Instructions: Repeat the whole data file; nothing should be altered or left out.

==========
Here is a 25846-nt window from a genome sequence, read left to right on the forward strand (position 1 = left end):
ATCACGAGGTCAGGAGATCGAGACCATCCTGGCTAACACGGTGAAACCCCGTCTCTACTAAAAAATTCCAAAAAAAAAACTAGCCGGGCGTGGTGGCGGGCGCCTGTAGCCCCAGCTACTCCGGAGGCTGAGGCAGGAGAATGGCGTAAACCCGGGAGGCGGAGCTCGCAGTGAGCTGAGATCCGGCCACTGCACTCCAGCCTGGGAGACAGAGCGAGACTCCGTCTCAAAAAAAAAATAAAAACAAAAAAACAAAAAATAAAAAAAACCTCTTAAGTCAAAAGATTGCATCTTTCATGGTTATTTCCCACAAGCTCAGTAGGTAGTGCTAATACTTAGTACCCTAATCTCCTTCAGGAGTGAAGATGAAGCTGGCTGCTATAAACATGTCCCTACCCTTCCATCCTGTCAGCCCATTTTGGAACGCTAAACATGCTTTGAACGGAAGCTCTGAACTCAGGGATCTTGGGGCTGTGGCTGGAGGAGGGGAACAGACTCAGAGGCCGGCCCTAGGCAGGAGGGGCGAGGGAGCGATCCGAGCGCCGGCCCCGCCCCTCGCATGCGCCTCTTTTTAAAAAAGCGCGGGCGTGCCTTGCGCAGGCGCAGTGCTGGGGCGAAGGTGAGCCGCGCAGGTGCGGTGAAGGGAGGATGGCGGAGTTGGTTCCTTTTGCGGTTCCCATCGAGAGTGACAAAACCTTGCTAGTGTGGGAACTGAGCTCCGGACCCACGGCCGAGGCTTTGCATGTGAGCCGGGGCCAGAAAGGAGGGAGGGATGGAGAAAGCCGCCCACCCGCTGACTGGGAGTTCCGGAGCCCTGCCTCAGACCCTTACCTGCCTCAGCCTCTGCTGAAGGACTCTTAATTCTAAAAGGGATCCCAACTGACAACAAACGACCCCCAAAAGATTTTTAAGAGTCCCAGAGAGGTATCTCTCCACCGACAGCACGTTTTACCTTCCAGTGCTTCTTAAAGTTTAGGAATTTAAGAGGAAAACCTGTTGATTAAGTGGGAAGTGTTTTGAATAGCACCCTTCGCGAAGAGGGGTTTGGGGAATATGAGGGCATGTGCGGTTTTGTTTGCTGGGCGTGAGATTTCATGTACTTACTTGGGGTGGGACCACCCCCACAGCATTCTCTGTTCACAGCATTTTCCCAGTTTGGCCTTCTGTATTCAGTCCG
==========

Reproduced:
Here is a 25846-nt window from a genome sequence, read left to right on the forward strand (position 1 = left end):
ATCACGAGGTCAGGAGATCGAGACCATCCTGGCTAACACGGTGAAACCCCGTCTCTACTAAAAAATTCCAAAAAAAAAACTAGCCGGGCGTGGTGGCGGGCGCCTGTAGCCCCAGCTACTCCGGAGGCTGAGGCAGGAGAATGGCGTAAACCCGGGAGGCGGAGCTCGCAGTGAGCTGAGATCCGGCCACTGCACTCCAGCCTGGGAGACAGAGCGAGACTCCGTCTCAAAAAAAAAATAAAAACAAAAAAACAAAAAATAAAAAAAACCTCTTAAGTCAAAAGATTGCATCTTTCATGGTTATTTCCCACAAGCTCAGTAGGTAGTGCTAATACTTAGTACCCTAATCTCCTTCAGGAGTGAAGATGAAGCTGGCTGCTATAAACATGTCCCTACCCTTCCATCCTGTCAGCCCATTTTGGAACGCTAAACATGCTTTGAACGGAAGCTCTGAACTCAGGGATCTTGGGGCTGTGGCTGGAGGAGGGGAACAGACTCAGAGGCCGGCCCTAGGCAGGAGGGGCGAGGGAGCGATCCGAGCGCCGGCCCCGCCCCTCGCATGCGCCTCTTTTTAAAAAAGCGCGGGCGTGCCTTGCGCAGGCGCAGTGCTGGGGCGAAGGTGAGCCGCGCAGGTGCGGTGAAGGGAGGATGGCGGAGTTGGTTCCTTTTGCGGTTCCCATCGAGAGTGACAAAACCTTGCTAGTGTGGGAACTGAGCTCCGGACCCACGGCCGAGGCTTTGCATGTGAGCCGGGGCCAGAAAGGAGGGAGGGATGGAGAAAGCCGCCCACCCGCTGACTGGGAGTTCCGGAGCCCTGCCTCAGACCCTTACCTGCCTCAGCCTCTGCTGAAGGACTCTTAATTCTAAAAGGGATCCCAACTGACAACAAACGACCCCCAAAAGATTTTTAAGAGTCCCAGAGAGGTATCTCTCCACCGACAGCACGTTTTACCTTCCAGTGCTTCTTAAAGTTTAGGAATTTAAGAGGAAAACCTGTTGATTAAGTGGGAAGTGTTTTGAATAGCACCCTTCGCGAAGAGGGGTTTGGGGAATATGAGGGCATGTGCGGTTTTGTTTGCTGGGCGTGAGATTTCATGTACTTACTTGGGGTGGGACCACCCCCACAGCATTCTCTGTTCACAGCATTTTCCCAGTTTGGCCTTCTGTATTCAGTCCG